12) Will I have a dressing on the eye after surgery?
- Sometimes a dressing is needed to protect the wound. This may be left for a few hours, overnight, or for up to a week. The doctor and nurse will give you instructions about this before you leave. While the dressing is in place, you must keep it dry.
Please note that you are not allowed to drive if the dressing covers your eye.
- Patients having surgery on both sides are never discharged with dressings on both eyes. Similarly, if you are having an operation near to your only good seeing eye, then no dressing will be used.
13) Will I have a check up after the operation?
If you need a check up after the operation, then the appointment will be made before you go home. Commonly any check-up will be 1-6 weeks after surgery.
14) What about the stitches?
- Many eyelid operations only require dissolving stitches, however these stitches can last for many weeks before they finally disappear. They can be removed at the check –up visit, however it is rarely essential.
- For operations where permanent stitches are used, the check-up visit is timed for when the stitches need removal. This is usually 5-10 days after surgery.
- After certain eyelid operations, cotton or plastic bolsters are left attached to the skin. These are also removed at the check-up visit.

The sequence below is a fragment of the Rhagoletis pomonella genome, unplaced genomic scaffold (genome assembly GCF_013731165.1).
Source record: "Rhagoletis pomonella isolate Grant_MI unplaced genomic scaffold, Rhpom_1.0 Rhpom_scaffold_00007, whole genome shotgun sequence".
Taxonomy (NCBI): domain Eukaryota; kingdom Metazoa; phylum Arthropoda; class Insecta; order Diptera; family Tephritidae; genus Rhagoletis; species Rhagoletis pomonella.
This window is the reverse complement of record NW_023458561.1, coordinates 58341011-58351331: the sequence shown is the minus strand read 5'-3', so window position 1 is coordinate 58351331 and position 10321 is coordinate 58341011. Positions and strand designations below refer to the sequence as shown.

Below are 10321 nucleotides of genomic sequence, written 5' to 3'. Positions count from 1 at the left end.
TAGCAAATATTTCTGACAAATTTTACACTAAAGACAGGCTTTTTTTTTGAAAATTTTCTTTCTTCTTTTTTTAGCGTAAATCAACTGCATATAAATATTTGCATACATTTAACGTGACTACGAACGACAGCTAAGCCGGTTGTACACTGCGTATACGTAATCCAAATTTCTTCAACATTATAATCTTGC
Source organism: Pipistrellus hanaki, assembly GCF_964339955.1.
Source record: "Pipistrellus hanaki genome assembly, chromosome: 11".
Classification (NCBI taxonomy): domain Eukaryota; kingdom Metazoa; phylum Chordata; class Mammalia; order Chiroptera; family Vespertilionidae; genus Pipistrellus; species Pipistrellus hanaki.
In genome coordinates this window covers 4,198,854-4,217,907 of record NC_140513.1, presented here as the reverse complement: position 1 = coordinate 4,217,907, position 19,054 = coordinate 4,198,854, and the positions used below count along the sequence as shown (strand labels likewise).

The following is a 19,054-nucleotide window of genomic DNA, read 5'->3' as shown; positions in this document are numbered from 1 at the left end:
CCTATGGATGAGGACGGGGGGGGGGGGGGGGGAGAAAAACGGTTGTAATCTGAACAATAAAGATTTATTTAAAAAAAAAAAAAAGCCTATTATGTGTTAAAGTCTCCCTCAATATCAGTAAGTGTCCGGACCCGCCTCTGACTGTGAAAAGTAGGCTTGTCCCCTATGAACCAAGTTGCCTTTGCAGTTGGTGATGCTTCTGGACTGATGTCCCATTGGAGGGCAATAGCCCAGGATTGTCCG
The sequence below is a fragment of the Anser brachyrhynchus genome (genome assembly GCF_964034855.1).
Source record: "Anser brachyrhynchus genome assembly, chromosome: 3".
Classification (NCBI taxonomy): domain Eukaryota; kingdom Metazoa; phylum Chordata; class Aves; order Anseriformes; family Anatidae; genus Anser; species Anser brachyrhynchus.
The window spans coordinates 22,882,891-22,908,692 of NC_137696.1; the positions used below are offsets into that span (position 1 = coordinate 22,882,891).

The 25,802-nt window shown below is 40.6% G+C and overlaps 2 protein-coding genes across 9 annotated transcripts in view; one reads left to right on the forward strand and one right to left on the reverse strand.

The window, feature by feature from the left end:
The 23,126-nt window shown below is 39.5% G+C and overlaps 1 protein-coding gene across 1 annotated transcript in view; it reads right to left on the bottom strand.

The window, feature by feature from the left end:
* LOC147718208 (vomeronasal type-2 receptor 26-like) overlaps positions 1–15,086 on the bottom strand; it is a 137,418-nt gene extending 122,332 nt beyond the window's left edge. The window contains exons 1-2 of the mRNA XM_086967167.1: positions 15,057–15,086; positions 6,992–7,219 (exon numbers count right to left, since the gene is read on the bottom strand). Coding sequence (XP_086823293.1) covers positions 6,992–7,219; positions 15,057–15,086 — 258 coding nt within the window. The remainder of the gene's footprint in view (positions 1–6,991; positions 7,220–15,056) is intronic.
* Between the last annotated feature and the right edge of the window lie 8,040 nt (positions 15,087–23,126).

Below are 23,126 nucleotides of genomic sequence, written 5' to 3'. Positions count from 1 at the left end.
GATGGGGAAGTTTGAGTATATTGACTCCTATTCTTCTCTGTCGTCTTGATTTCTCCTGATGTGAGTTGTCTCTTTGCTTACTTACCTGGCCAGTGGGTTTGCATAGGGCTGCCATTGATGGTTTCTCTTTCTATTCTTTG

15) What do I do about washing after the operation?
- Any dressing must be kept dry, so do not wash this area until the dressing is removed.
- Otherwise you can shower or wash your hair, as normal. However you should be very gentle in handling the wound for the first 2 weeks.
Never use a towel or face cloth near the wound for the first 2 weeks: this would risk infection.
- If the wound looks fine then do not touch it at all.
- If it appears to need cleaning (for example to remove dried blood or sticky secretions),then dab it very gently with clean cotton wool / eye pads wetted with cooled, boiled water.
- It is particularly important that you do not wipe or drag the lower eyelid after an operation as this will stretch it and may damage the success of the operation. Therefore only dab this area to clean it.
16) What do I do if I need to put in drops after an operation on my lower eyelid?
You must always avoid stretching the bottom eyelid or you risk undoing an operations success. Therefore if drops are needed, instill them tilting your head back and lifting the top eyelid instead.
17) What should the eyelid look like shortly after the operation?
Bruising is normal and this can spread to both eyelids and to the lower cheek before it subsides. Bruising normally settles in 2 weeks, but severe bruising can last longer.
- The area of the operation is always swollen after an operation and this can be worse the following morning. Sleeping almost upright for the first 2 nights can help to reduce this.
Over the first few days the eyelid may become more red and it may also become itchy. This will often last for days or even weeks. This phase is normal, provided that any discomfort is gradually settling. However, if the eyelid starts to become more red and more painful, then please see your doctor or come to the eye casualty.